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Gliders can "fly" underwater along slightly inclined paths. No propeller is required. A change in volume (generated by filling an external oil bladder) creates positive and negative buoyancy. Because of the fixed wings, the buoyancy force results in forward velocity as well as vertical motion. So gliders move on a sawtooth pattern, gliding downward when denser than surrounding water and upward when buoyant. Pitch and roll are controlled (by modifying the internal mass distribution) to achieve desired angle of ascent/descent and heading. The high efficiency of the propulsion system enables gliders to be operated for several months during which they max cover thousands of kilometers.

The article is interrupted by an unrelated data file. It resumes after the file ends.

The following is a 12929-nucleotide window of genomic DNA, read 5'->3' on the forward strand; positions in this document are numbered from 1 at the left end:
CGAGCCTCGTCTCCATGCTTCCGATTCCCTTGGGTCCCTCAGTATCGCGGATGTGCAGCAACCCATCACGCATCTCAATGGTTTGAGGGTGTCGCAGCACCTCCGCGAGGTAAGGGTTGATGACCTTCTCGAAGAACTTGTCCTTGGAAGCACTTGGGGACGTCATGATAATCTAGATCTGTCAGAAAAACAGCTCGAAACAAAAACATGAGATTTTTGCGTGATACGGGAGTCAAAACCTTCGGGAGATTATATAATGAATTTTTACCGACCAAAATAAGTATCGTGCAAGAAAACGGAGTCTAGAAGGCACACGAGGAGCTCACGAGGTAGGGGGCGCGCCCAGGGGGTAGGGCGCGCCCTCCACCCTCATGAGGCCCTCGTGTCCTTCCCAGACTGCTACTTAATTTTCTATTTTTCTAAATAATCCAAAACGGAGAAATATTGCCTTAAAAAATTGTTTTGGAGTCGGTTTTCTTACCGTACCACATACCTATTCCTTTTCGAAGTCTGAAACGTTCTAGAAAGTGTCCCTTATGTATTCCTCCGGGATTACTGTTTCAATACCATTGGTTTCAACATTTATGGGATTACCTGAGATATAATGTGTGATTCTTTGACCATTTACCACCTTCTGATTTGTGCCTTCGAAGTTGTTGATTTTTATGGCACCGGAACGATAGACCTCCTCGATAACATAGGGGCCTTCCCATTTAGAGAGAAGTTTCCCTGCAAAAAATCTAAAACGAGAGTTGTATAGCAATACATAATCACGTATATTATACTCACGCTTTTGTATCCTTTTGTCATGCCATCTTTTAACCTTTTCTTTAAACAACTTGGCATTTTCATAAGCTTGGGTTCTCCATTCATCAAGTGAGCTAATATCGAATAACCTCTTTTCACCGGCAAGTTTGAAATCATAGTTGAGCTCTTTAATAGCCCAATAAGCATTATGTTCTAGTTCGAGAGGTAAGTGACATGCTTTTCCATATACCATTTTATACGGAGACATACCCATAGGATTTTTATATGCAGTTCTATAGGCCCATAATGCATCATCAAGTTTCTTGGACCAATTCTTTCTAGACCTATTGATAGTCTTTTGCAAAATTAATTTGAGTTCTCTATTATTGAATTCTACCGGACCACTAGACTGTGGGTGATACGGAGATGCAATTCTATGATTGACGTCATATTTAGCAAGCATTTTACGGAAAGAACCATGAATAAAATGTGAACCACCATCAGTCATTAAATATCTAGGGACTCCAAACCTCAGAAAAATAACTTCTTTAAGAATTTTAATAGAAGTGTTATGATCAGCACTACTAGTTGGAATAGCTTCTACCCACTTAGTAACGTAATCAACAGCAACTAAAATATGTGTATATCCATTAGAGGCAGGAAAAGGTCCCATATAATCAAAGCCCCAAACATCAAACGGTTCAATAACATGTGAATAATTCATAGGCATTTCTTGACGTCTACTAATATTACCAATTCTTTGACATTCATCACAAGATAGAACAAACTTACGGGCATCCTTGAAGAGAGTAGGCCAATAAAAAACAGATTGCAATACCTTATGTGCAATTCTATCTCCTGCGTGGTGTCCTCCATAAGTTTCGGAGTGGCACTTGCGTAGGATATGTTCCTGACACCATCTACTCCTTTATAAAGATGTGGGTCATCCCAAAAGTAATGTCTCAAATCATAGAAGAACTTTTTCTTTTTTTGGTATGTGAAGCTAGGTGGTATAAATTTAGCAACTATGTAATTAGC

How does a glider operate?

Presently Gliders are operated by research laboratories and no JCOMM or GOOS program have yet been officially set up to share expertise and data at global scales.